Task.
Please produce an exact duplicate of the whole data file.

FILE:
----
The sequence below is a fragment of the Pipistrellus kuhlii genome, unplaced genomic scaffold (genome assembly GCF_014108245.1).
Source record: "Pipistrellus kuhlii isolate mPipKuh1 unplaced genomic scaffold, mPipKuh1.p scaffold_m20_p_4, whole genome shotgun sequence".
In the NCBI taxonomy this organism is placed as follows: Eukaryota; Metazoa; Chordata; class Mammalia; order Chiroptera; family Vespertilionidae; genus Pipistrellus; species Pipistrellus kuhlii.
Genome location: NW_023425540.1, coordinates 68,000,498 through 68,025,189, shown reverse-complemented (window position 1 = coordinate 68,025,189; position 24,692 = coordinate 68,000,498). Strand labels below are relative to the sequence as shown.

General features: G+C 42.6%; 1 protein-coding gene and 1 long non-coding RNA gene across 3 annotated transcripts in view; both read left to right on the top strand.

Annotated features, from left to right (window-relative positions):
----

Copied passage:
The sequence below is a fragment of the Pipistrellus kuhlii genome, unplaced genomic scaffold (genome assembly GCF_014108245.1).
Source record: "Pipistrellus kuhlii isolate mPipKuh1 unplaced genomic scaffold, mPipKuh1.p scaffold_m20_p_4, whole genome shotgun sequence".
In the NCBI taxonomy this organism is placed as follows: Eukaryota; Metazoa; Chordata; class Mammalia; order Chiroptera; family Vespertilionidae; genus Pipistrellus; species Pipistrellus kuhlii.
Genome location: NW_023425540.1, coordinates 68,000,498 through 68,025,189, shown reverse-complemented (window position 1 = coordinate 68,025,189; position 24,692 = coordinate 68,000,498). Strand labels below are relative to the sequence as shown.

General features: G+C 42.6%; 1 protein-coding gene and 1 long non-coding RNA gene across 3 annotated transcripts in view; both read left to right on the top strand.

Annotated features, from left to right (window-relative positions):